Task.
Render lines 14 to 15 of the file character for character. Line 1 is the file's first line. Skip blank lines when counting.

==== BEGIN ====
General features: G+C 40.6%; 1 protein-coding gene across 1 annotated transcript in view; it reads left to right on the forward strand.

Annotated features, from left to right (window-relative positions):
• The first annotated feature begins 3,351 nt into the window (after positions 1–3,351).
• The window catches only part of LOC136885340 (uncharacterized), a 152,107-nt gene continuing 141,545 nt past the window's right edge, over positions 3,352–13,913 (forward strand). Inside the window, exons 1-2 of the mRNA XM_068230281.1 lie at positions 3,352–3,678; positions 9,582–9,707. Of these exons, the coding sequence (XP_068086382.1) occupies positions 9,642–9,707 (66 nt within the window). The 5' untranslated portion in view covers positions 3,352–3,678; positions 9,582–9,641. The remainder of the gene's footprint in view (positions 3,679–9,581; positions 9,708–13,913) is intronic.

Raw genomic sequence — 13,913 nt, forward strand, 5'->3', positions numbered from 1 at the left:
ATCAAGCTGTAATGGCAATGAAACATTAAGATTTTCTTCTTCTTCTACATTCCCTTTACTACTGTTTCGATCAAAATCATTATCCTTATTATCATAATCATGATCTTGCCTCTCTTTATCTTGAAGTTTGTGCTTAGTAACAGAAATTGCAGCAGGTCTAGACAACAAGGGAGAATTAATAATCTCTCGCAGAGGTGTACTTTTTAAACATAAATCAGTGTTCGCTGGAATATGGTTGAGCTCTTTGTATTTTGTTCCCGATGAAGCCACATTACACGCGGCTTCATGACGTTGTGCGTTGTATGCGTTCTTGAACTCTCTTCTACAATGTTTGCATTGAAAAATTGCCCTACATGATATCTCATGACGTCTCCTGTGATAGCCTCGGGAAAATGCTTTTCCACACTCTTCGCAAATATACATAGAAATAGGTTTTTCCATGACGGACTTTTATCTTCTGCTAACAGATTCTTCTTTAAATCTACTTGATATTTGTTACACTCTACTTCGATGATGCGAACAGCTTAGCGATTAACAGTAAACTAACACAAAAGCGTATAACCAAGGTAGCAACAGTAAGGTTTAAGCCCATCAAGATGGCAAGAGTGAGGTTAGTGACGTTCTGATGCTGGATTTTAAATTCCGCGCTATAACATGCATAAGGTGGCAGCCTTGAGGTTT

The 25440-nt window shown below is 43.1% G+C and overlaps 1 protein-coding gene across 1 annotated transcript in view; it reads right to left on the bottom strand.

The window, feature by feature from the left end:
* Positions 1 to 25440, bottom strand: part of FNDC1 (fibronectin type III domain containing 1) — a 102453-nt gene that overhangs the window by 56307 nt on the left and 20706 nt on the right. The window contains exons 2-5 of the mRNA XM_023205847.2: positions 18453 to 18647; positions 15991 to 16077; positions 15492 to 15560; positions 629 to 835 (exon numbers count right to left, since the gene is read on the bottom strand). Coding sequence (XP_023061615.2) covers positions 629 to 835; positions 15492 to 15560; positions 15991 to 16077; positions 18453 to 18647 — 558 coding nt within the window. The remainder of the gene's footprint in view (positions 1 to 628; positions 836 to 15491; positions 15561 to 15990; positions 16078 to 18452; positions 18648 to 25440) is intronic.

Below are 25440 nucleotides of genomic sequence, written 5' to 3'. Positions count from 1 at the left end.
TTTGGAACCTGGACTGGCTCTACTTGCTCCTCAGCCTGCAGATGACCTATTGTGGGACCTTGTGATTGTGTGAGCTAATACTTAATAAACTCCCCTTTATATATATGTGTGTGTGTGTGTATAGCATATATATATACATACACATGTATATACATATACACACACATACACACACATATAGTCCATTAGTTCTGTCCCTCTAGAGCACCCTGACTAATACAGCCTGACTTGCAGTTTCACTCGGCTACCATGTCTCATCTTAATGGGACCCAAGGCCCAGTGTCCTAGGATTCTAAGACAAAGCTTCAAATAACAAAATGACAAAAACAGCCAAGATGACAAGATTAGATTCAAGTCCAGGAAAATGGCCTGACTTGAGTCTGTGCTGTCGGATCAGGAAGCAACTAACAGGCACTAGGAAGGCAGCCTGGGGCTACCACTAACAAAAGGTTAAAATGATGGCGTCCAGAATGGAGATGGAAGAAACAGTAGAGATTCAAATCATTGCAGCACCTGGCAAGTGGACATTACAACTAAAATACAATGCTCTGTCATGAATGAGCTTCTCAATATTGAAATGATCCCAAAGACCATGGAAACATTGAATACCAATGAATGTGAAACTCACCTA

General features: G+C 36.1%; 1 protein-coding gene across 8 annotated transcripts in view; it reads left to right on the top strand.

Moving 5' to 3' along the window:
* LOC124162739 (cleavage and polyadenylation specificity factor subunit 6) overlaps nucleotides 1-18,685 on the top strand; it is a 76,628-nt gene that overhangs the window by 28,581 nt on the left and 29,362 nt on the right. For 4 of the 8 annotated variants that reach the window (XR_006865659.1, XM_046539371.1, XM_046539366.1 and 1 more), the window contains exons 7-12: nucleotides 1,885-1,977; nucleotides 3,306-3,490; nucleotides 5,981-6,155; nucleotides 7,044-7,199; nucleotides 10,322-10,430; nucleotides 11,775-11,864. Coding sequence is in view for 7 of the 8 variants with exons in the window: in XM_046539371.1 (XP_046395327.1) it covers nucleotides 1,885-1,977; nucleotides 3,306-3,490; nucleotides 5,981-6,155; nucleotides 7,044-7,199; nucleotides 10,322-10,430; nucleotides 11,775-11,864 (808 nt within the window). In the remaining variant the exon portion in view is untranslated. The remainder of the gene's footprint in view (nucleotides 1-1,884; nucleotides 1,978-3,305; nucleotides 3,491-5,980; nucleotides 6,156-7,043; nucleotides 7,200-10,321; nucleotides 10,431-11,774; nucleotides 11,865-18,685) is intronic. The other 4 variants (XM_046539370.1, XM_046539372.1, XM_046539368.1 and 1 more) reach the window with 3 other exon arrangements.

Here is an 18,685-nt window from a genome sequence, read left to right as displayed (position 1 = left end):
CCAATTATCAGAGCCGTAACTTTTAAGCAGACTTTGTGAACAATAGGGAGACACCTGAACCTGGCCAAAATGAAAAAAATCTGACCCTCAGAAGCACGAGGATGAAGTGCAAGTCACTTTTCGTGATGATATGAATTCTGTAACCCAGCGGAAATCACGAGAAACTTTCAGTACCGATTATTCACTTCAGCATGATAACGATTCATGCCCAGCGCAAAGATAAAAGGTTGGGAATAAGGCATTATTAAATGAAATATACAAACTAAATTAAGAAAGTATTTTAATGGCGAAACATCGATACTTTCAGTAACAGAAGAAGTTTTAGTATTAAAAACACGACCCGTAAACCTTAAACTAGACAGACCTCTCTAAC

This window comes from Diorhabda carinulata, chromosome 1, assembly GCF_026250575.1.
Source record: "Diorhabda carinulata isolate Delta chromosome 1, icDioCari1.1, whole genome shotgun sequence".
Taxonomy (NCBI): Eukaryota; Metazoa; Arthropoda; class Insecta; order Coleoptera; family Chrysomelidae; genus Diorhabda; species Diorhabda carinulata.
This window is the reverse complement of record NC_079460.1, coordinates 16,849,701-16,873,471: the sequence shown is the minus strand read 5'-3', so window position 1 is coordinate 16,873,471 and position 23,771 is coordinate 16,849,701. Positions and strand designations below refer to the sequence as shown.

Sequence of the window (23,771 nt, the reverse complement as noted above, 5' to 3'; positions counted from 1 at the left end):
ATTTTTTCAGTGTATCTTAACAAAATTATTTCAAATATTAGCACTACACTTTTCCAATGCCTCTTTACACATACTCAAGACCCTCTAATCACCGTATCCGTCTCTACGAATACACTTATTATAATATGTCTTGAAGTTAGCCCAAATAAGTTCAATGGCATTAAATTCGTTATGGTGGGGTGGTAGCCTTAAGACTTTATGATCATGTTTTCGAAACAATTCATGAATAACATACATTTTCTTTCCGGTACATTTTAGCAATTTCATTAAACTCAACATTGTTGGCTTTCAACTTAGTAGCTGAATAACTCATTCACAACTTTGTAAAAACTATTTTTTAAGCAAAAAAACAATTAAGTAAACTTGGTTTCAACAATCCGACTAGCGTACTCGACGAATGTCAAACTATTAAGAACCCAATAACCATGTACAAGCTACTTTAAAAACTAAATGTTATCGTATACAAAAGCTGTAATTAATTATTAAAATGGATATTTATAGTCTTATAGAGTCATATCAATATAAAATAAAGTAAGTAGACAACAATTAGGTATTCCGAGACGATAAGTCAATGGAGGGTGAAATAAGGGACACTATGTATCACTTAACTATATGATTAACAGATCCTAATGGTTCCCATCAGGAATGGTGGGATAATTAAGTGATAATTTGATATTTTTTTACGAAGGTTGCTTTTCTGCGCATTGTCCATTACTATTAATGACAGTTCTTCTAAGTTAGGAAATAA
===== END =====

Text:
* LOC124162739 (cleavage and polyadenylation specificity factor subunit 6) overlaps nucleotides 1-18,685 on the top strand; it is a 76,628-nt gene that overhangs the window by 28,581 nt on the left and 29,362 nt on the right. For 4 of the 8 annotated variants that reach the window (XR_006865659.1, XM_046539371.1, XM_046539366.1 and 1 more), the window contains exons 7-12: nucleotides 1,885-1,977; nucleotides 3,306-3,490; nucleotides 5,981-6,155; nucleotides 7,044-7,199; nucleotides 10,322-10,430; nucleotides 11,775-11,864. Coding sequence is in view for 7 of the 8 variants with exons in the window: in XM_046539371.1 (XP_046395327.1) it covers nucleotides 1,885-1,977; nucleotides 3,306-3,490; nucleotides 5,981-6,155; nucleotides 7,044-7,199; nucleotides 10,322-10,430; nucleotides 11,775-11,864 (808 nt within the window). In the remaining variant the exon portion in view is untranslated. The remainder of the gene's footprint in view (nucleotides 1-1,884; nucleotides 1,978-3,305; nucleotides 3,491-5,980; nucleotides 6,156-7,043; nucleotides 7,200-10,321; nucleotides 10,431-11,774; nucleotides 11,865-18,685) is intronic. The other 4 variants (XM_046539370.1, XM_046539372.1, XM_046539368.1 and 1 more) reach the window with 3 other exon arrangements.

Here is an 18,685-nt window from a genome sequence, read left to right as displayed (position 1 = left end):